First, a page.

Real Estate

David has represented numerous buyers and sellers from pre-contract to closing.  In addition to so called "traditional transactions", David is experienced with the unique issues that arise when dealing with foreign sellers and foreign buyers.


If you are buying a U.S. property from a foreign seller, or are a foreign seller of a U.S. property, some unique issues arise.  


When a seller of residential property is a foreign person, the IRS requires the purchaser (not the seller) to withhold 10% of the purchase price.  This 10% must be sent to the IRS within 20 days of closing. 


The law that requires this is the Foreign Investment in Real Property Tax Act, more commonly known as "FIRPTA".   The purpose is to prevent foreign sellers from taking the sale proceeds out of the U.S. without paying tax on any gain. 


Failing to realize FIRPTA applies to a transaction can have disastrous consequences for both parties.   For the non-foreign buyer, failing to withhold the 10% to the IRS and instead paying the entire purchase price to the foreign seller could later result in the buyer being responsible for paying an additional 10% (plus interest and penalties) of the purchase price.   In other words, a $500,000 house could end up costing more than $550,000.


In addition, failing to address FIRPTA early on could delay or even prevent a closing.  For example, if a foreign seller owes more to a lender than the sale price, there may not be 10% available to withhold at closing in order to complete the sale. 


Irrespective of whether you are the buyer or the seller, when a foreign seller is involved it is important to address FIRPTA early on.  A waiver of FIRPTA withholding can be obtained but it takes time to do so.  An attorney knowledgeable about FIRPTA is critical to avoid problems later on.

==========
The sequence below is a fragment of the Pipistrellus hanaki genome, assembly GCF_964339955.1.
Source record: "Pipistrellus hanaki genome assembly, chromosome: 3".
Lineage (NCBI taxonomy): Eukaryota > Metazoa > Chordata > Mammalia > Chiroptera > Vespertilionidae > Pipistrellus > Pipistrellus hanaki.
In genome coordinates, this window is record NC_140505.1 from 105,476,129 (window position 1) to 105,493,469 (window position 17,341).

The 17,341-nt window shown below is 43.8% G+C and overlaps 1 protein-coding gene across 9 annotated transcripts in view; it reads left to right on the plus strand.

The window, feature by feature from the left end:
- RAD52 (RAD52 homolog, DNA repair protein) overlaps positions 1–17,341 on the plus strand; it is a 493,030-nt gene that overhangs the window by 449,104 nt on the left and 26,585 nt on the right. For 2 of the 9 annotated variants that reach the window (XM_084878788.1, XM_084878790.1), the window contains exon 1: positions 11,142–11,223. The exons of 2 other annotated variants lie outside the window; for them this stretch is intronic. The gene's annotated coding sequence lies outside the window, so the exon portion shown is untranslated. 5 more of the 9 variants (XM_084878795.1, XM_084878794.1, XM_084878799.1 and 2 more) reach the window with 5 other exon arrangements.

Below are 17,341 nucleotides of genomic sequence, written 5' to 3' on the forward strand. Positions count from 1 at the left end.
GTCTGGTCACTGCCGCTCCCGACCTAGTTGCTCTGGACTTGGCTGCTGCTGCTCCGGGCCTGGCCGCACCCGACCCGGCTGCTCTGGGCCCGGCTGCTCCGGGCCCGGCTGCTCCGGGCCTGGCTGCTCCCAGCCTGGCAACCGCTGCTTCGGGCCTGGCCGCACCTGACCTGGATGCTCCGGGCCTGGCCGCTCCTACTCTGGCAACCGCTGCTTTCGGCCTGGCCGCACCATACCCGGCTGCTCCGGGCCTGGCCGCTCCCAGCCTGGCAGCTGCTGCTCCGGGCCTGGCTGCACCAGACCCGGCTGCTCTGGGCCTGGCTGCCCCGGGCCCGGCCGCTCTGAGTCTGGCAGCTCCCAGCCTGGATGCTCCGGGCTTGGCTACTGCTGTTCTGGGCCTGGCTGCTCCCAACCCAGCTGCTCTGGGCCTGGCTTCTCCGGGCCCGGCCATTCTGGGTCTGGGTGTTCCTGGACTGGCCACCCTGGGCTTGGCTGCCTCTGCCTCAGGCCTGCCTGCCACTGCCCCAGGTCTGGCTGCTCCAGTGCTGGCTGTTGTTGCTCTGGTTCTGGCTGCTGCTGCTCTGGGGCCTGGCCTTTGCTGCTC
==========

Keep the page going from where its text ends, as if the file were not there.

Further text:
First, a foreign purchaser is likely to be a foreign seller at some future point.  Therefore, the FIRPTA obligations discussed above will apply once you decide to sell the property.


Second, when a foreign owner of U.S. property dies, there may well be federal and state estate tax issues arising from their ownership of U.S. property.   Effective estate tax planning could minimize this impact.


Third, foreign owners of property that produces income may be subject to certain withholding obligations with respect to that income. In addition to rents, Common Area Maintenance charges, also known as CAM charges, may also be subject to withholding. Proper planning and lease preparation are critical to avoid an unexpected result later on.


Fourth, if a foreign person provides funds to a U.S. citizen or resident to acquire a U.S. property, issues such as gift tax, reporting obligations and more may need to be addressed.

Attorney Advertising

These web pages are for information only. They do not constitute legal advice. These pages do not constitute, nor do they create, an attorney-client relationship between the visitor and the Law Office of David Welch.

Print Print | Sitemap
The opinions set forth in this website are subject to the disclaimer pertaining to IRS Circular 230. Unless expressly stated otherwise on this website, (1) nothing contained in this website was intended or written to be used, can be used by any taxpayer, or may be relied upon or used by any taxpayer for the purposes of avoiding penalties that may be imposed on the taxpayer under the Internal Revenue Code of 1986, as amended; (2) any written statement contained on this website relating to any federal tax transaction or matter may not be used by any person to support the promotion or marketing or to recommend any federal tax transaction or matter; and (3) any taxpayer should seek advice based on the taxpayer's particular circumstances from an independent tax advisor with respect to any federal tax transaction or matter contained in this website. © Roe Taroff & Taitz, LLP.